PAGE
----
Sunday, 4 October 2015


This day's topic, STRIPES, takes me to my earliest scanning and reading of comics, and the military characters featured there.

STRIPES always signified AUTHORITY, and even the lowliest member of a Force who carried stripes on his sleeve (always men "back then") was mocked and rather mistrusted and disliked by "ordinary" soldiers, sailors and airmen.

As my father had risen to the rank of Warrant Officer First Class in the RAF, and would have worn insignia, though I never saw him in uniform, I did not go along with the common certainty that anyone with stripes must be a bastard - I preferred to believe that "earning your stripes" is necessary to gain respect in any walk of life.

So, I should like to consider what it means to "earn one's stripes" in poetry.

I guess that for most of us, being encouraged to "read aloud" in infant and junior school may well be our first encounter with poems, and rhyming and regular rhythm are probably typical characteristics.  A large number of pupils hate this as they fear being mocked for mispronunciations or stumbles, and never progress to featuring at Spoken Word activities where memorising by heart is often required.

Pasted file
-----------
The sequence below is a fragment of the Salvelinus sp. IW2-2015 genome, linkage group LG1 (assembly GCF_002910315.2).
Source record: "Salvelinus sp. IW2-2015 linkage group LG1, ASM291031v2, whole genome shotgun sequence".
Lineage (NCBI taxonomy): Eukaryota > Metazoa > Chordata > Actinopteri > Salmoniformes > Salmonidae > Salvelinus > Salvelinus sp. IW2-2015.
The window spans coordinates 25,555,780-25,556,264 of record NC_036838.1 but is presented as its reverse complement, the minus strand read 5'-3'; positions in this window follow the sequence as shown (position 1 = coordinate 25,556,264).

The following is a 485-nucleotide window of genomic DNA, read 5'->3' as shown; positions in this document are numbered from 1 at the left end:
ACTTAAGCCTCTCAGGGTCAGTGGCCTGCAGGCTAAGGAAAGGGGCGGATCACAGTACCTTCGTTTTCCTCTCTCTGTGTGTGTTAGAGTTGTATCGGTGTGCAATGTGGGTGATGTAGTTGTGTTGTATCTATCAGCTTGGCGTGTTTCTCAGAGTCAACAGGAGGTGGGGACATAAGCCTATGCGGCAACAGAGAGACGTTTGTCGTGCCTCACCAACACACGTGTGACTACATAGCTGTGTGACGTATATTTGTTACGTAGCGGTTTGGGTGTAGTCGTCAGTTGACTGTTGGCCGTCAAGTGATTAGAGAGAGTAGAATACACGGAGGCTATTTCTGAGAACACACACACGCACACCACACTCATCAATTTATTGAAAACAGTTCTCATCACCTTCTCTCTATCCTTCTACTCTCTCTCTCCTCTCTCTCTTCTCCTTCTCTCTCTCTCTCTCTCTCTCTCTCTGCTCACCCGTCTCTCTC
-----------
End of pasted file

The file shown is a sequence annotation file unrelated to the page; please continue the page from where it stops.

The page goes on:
To me this progression enabled me to gain great enjoyment from acting in plays and performing in Public Speaking Contests.

It is not usually until we join a workforce that ease in self-presentation becomes valued and used daily.  And this is especially so if one writes poetry and is expected to "perform" it at, for instance, Open Mic. events.

The best form of practice is "doing it", and finding a sympathetic audience in your locality has always been the best form of learning - initially it is more about learning to overcome your own trepidation, and that can be overcome through practice to your long-suffering partner or even the cat, than about earning prolonged applause.  

Practise the rhythm of your delivery.  

Where should an emphasis be made?  

When does the flow require a pause?  

Make your audience respond to you by making eye-contact.

All of this normally follows having probably several of your poems published preferably in different poetry magazines to prove to yourself that your work can appeal to quite different editorial tastes.

Publication helps you to "earn your stripes", but an audience "in the flesh" applauding your work seems to be regarded as much more of an accolade in 2015.

Numerous online outlets are also available to you - Seek; Find; Contribute.

Best of Good Fortune in all your poetic endeavours.



Adele said...

Nice to hear your sage advice Christo. The open mic nights at Silantro produce some great performances. We meet again there on 6th November.